Manuel Blum

From Wikipedia, the free encyclopedia
Jump to: navigation, search
Manuel Blum
Blum manuel lenore avrim.jpg
Manuel Blum (left) with his wife Lenore Blum and their son Avrim Blum, 1973
Born (1938-04-26) April 26, 1938 (age 78)
Caracas, Venezuela
Residence Pittsburgh
Fields Computer Science
Institutions University of California, Berkeley
Carnegie Mellon University
Alma mater Massachusetts Institute of Technology
Thesis A Machine-Independent Theory of the Complexity of Recursive Functions (1964)
Doctoral advisor Marvin Minsky[1]
Doctoral students Leonard Adleman
Dana Angluin
C. Eric Bach
William Evans
Peter Gemmell
John Gill, III
Shafi Goldwasser
Mor Harchol-Balter
Diane Hernek
Nicholas Hopper
Russell Impagliazzo
Sampath Kannan
Silvio Micali
Gary Miller
Moni Naor
Rene Peralta
Ronitt Rubinfeld
Steven Rudich
Troy Shahoumian
Jeffrey Shallit
Michael Sipser
Elizabeth Sweedyk
Umesh Vazirani
Vijay Vazirani
Hal Wasserman
Luis von Ahn
Ryan Williams
Ivan da Costa Marques[1]
Known for Blum complexity axioms
Blum's speedup theorem
Blum Blum Shub
Blum-Goldwasser cryptosystem
Notable awards Turing Award (1995)
Spouse Lenore Blum

Manuel Blum (Caracas, 26 April 1938) is a Venezuelan computer scientist who received the Turing Award in 1995 "In recognition of his contributions to the foundations of computational complexity theory and its application to cryptography and program checking".[2][3][4][5][6][7][8]


Blum was educated at MIT, where he received his bachelor's degree and his master's degree in EECS in 1959 and 1961 respectively, and his Ph.D. in mathematics in 1964 supervised by Marvin Minsky.[1][7]


He worked as a professor of computer science at the University of California, Berkeley until 1999. In 2002 he was elected to the United States National Academy of Sciences.

He is currently the Bruce Nelson Professor of Computer Science at Carnegie Mellon University, where his wife, Lenore Blum,[9] and son, Avrim Blum, are also professors of Computer Science.


In the 60s he developed an axiomatic complexity theory which was independent of concrete machine models. The theory is based on Gödel numberings and the Blum axioms. Even though the theory is not based on any machine model it yields concrete results like the compression theorem, the gap theorem, the honesty theorem and the Blum speedup theorem.

Some of his other work includes a protocol for flipping a coin over a telephone, median of medians (a linear time selection algorithm), the Blum Blum Shub pseudorandom number generator, the Blum-Goldwasser cryptosystem, and more recently CAPTCHAs.[10]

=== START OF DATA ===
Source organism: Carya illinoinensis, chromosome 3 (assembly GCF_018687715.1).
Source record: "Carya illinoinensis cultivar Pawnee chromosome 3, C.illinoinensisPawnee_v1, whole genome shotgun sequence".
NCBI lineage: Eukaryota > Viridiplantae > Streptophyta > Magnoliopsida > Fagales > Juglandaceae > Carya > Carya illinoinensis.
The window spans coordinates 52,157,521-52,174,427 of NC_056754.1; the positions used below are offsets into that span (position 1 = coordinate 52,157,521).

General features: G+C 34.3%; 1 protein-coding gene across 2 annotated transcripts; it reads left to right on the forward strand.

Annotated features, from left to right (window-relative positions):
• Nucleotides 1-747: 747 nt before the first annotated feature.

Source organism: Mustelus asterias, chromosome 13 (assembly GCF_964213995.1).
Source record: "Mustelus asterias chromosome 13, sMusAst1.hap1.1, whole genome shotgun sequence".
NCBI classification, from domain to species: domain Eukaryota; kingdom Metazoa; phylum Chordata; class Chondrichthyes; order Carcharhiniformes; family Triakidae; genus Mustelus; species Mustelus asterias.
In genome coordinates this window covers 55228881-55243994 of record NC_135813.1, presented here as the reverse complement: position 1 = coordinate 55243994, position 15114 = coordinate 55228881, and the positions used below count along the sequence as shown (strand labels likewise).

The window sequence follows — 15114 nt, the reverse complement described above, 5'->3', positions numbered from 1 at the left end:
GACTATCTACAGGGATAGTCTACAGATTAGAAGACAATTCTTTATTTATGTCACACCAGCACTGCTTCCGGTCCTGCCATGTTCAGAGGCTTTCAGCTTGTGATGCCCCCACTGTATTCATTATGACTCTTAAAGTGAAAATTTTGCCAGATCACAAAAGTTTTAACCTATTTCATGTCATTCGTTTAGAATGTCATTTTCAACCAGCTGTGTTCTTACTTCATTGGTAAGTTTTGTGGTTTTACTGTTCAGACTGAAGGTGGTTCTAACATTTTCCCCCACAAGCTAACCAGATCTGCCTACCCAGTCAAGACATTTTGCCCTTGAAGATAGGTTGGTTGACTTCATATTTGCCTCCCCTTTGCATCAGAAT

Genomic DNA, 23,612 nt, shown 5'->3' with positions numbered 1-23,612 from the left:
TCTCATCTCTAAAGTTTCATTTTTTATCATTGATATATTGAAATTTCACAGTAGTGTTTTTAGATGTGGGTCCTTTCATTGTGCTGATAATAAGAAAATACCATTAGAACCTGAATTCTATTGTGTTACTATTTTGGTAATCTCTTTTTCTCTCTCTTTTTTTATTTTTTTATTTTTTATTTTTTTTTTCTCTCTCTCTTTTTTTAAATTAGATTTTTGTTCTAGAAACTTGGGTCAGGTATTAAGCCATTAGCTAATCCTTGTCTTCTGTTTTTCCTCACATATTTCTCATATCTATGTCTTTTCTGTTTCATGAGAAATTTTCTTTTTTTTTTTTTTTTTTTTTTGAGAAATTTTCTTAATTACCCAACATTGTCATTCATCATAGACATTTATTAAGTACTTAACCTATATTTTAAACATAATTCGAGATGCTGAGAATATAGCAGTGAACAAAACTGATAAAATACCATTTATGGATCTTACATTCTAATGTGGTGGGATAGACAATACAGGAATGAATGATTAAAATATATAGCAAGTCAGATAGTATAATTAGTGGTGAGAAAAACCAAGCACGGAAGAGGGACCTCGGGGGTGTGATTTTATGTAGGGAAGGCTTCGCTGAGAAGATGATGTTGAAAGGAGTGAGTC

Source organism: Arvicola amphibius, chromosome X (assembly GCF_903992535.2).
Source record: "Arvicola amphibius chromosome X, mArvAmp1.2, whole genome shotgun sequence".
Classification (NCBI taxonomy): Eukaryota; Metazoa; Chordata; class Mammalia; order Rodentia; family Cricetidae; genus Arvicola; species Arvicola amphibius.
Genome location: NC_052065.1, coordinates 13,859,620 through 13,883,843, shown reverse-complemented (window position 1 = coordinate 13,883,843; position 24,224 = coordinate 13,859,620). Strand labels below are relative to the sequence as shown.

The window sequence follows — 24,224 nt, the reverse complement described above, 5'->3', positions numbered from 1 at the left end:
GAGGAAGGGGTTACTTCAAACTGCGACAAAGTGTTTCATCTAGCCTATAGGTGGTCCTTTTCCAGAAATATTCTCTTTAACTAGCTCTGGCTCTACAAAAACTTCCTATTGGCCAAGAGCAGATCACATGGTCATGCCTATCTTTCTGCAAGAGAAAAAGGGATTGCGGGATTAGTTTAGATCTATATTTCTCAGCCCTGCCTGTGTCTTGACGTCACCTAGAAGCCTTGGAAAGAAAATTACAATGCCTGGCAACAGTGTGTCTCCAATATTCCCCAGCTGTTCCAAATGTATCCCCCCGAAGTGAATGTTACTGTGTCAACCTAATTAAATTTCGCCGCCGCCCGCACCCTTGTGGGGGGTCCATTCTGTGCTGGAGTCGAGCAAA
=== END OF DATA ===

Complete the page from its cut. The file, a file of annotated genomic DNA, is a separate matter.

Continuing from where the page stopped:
Blum is also known as the advisor of many prominent researchers. Among his Ph.D. students are Leonard Adleman, Shafi Goldwasser, Russell Impagliazzo, Silvio Micali, Gary Miller, Moni Naor, Steven Rudich, Michael Sipser, Ronitt Rubinfeld, Umesh Vazirani, Vijay Vazirani, Luis von Ahn, and Ryan Williams.[1]


  1. ^ a b c d Manuel Blum at the Mathematics Genealogy Project.
  2. ^ ACM Turing Award Citation, retrieved 2010-01-24.
  3. ^ Manuel Blum at DBLP Bibliography Server
  4. ^ List of publications from Microsoft Academic Search
  5. ^ Blum, Manuel; Micali, Silvio (1984). "How to Generate Cryptographically Strong Sequences of Pseudorandom Bits" (PDF). SIAM Journal on Computing. 13 (4): 850. doi:10.1137/0213053. 
  6. ^ Blum, M.; Floyd, R. W.; Pratt, V. R.; Rivest, R. L.; Tarjan, R. E. (August 1973). "Time bounds for selection" (PDF). Journal of Computer and System Sciences. 7 (4): 448–461. doi:10.1016/S0022-0000(73)80033-9. 
  7. ^ a b Blum, Manuel (1967). "A Machine-Independent Theory of the Complexity of Recursive Functions" (PDF). Journal of the ACM. 14 (2): 322–336. doi:10.1145/321386.321395. 
  8. ^ Blum, L.; Blum, M.; Shub, M. (1986). "A Simple Unpredictable Pseudo-Random Number Generator". SIAM Journal on Computing. 15 (2): 364. doi:10.1137/0215025. 
  9. ^ Blum, L.; Blum, M. (1975). "Toward a mathematical theory of inductive inference". Information and Control. 28 (2): 125. doi:10.1016/S0019-9958(75)90261-2. 
  10. ^ Von Ahn, Luis; Blum, Manuel; Hopper, Nicholas J.; Langford, John (May 2003). "CAPTCHA: Using Hard AI Problems for Security". Proceedings of the International Conference on the Theory and Applications of Cryptographic Techniques (EUROCRYPT 2003).